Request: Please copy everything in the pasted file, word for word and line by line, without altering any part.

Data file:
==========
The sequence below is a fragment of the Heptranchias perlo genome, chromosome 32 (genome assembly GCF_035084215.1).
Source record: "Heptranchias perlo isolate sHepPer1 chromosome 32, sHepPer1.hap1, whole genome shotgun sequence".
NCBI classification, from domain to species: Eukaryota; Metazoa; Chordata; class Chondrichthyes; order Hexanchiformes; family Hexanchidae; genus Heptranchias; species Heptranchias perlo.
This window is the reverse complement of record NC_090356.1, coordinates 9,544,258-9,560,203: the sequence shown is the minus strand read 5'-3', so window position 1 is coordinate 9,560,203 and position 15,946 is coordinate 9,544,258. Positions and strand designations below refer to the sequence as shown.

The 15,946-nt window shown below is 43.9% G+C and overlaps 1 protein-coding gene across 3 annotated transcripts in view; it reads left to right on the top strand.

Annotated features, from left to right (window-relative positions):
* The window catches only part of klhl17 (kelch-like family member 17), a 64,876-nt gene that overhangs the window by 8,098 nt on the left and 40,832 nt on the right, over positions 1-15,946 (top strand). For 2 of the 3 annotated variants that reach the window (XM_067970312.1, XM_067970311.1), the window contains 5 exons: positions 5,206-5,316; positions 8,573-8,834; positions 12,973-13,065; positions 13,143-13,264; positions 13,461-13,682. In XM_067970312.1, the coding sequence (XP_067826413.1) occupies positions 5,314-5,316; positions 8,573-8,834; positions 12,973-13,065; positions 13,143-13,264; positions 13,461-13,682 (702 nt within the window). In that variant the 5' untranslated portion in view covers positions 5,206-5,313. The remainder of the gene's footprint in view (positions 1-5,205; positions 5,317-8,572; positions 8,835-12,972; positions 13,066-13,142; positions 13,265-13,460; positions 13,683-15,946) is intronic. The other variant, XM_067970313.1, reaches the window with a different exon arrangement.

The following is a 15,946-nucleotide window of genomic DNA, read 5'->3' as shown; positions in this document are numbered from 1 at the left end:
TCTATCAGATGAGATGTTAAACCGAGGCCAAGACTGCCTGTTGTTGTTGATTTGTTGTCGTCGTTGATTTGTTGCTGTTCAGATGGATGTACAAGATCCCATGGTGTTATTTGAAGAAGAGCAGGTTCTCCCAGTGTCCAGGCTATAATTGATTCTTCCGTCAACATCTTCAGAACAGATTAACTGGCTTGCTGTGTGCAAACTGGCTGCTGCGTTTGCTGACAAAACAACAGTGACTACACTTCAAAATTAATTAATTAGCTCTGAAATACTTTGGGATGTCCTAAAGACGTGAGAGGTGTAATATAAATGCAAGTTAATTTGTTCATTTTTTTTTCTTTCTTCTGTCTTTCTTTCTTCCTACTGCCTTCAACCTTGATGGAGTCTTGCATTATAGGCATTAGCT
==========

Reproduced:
The sequence below is a fragment of the Heptranchias perlo genome, chromosome 32 (genome assembly GCF_035084215.1).
Source record: "Heptranchias perlo isolate sHepPer1 chromosome 32, sHepPer1.hap1, whole genome shotgun sequence".
NCBI classification, from domain to species: Eukaryota; Metazoa; Chordata; class Chondrichthyes; order Hexanchiformes; family Hexanchidae; genus Heptranchias; species Heptranchias perlo.
This window is the reverse complement of record NC_090356.1, coordinates 9,544,258-9,560,203: the sequence shown is the minus strand read 5'-3', so window position 1 is coordinate 9,560,203 and position 15,946 is coordinate 9,544,258. Positions and strand designations below refer to the sequence as shown.

The 15,946-nt window shown below is 43.9% G+C and overlaps 1 protein-coding gene across 3 annotated transcripts in view; it reads left to right on the top strand.

Annotated features, from left to right (window-relative positions):
* The window catches only part of klhl17 (kelch-like family member 17), a 64,876-nt gene that overhangs the window by 8,098 nt on the left and 40,832 nt on the right, over positions 1-15,946 (top strand). For 2 of the 3 annotated variants that reach the window (XM_067970312.1, XM_067970311.1), the window contains 5 exons: positions 5,206-5,316; positions 8,573-8,834; positions 12,973-13,065; positions 13,143-13,264; positions 13,461-13,682. In XM_067970312.1, the coding sequence (XP_067826413.1) occupies positions 5,314-5,316; positions 8,573-8,834; positions 12,973-13,065; positions 13,143-13,264; positions 13,461-13,682 (702 nt within the window). In that variant the 5' untranslated portion in view covers positions 5,206-5,313. The remainder of the gene's footprint in view (positions 1-5,205; positions 5,317-8,572; positions 8,835-12,972; positions 13,066-13,142; positions 13,265-13,460; positions 13,683-15,946) is intronic. The other variant, XM_067970313.1, reaches the window with a different exon arrangement.

The following is a 15,946-nucleotide window of genomic DNA, read 5'->3' as shown; positions in this document are numbered from 1 at the left end:
TCTATCAGATGAGATGTTAAACCGAGGCCAAGACTGCCTGTTGTTGTTGATTTGTTGTCGTCGTTGATTTGTTGCTGTTCAGATGGATGTACAAGATCCCATGGTGTTATTTGAAGAAGAGCAGGTTCTCCCAGTGTCCAGGCTATAATTGATTCTTCCGTCAACATCTTCAGAACAGATTAACTGGCTTGCTGTGTGCAAACTGGCTGCTGCGTTTGCTGACAAAACAACAGTGACTACACTTCAAAATTAATTAATTAGCTCTGAAATACTTTGGGATGTCCTAAAGACGTGAGAGGTGTAATATAAATGCAAGTTAATTTGTTCATTTTTTTTTCTTTCTTCTGTCTTTCTTTCTTCCTACTGCCTTCAACCTTGATGGAGTCTTGCATTATAGGCATTAGCT